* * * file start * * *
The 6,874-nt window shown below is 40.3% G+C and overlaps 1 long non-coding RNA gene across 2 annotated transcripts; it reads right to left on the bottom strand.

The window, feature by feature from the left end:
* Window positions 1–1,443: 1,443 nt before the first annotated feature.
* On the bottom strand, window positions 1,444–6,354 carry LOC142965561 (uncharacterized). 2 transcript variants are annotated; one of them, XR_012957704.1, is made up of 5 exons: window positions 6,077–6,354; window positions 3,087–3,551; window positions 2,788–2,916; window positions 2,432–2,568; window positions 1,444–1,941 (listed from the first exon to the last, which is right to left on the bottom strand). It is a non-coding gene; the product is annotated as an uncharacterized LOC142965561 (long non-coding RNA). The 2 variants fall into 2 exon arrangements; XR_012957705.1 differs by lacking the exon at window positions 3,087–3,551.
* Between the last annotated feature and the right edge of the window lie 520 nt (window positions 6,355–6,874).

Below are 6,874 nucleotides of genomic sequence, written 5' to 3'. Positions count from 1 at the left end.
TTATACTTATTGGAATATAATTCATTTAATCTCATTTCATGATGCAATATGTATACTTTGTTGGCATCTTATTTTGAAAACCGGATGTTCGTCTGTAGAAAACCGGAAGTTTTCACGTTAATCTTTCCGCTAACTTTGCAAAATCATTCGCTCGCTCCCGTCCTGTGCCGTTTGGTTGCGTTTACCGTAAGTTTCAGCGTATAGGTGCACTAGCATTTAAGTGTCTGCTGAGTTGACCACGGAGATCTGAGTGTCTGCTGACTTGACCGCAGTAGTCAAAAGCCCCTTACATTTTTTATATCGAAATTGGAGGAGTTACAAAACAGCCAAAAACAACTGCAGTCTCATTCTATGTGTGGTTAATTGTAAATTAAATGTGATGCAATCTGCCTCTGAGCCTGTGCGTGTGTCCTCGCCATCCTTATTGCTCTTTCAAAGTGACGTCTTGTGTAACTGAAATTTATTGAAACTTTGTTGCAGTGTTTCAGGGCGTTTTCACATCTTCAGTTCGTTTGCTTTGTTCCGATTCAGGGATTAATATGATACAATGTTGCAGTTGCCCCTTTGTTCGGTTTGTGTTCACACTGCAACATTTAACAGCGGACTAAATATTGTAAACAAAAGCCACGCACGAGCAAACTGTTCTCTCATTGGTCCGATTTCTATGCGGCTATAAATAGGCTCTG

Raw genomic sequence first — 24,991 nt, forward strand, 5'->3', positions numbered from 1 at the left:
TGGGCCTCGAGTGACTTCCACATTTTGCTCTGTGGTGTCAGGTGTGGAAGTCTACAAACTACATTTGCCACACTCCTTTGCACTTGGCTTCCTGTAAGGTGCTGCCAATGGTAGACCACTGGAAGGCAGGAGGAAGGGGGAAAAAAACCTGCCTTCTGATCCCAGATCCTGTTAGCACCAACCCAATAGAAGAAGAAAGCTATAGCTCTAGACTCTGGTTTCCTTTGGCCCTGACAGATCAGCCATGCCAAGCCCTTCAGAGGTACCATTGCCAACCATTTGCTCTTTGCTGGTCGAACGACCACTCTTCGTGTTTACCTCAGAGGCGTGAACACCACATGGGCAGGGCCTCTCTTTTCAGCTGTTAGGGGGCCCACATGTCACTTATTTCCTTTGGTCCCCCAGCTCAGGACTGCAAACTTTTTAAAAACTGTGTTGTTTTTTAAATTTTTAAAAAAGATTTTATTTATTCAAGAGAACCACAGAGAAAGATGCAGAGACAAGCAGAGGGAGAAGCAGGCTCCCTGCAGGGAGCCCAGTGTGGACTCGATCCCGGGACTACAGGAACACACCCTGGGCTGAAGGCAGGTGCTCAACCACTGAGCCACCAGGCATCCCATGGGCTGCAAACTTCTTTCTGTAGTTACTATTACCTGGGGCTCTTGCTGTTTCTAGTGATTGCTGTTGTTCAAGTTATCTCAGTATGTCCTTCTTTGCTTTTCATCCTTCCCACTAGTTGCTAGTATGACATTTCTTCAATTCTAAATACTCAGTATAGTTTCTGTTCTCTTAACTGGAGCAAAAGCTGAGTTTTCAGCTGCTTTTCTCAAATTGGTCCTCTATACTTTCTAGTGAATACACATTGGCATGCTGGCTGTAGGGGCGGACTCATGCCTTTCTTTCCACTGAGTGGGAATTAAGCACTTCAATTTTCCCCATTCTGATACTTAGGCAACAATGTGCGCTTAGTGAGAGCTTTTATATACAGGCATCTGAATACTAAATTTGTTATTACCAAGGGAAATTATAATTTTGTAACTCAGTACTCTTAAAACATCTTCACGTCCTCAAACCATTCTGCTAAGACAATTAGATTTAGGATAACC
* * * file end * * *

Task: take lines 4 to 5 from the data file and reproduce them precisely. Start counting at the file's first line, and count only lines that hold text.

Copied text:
* On the bottom strand, window positions 1,444–6,354 carry LOC142965561 (uncharacterized). 2 transcript variants are annotated; one of them, XR_012957704.1, is made up of 5 exons: window positions 6,077–6,354; window positions 3,087–3,551; window positions 2,788–2,916; window positions 2,432–2,568; window positions 1,444–1,941 (listed from the first exon to the last, which is right to left on the bottom strand). It is a non-coding gene; the product is annotated as an uncharacterized LOC142965561 (long non-coding RNA). The 2 variants fall into 2 exon arrangements; XR_012957705.1 differs by lacking the exon at window positions 3,087–3,551.
* Between the last annotated feature and the right edge of the window lie 520 nt (window positions 6,355–6,874).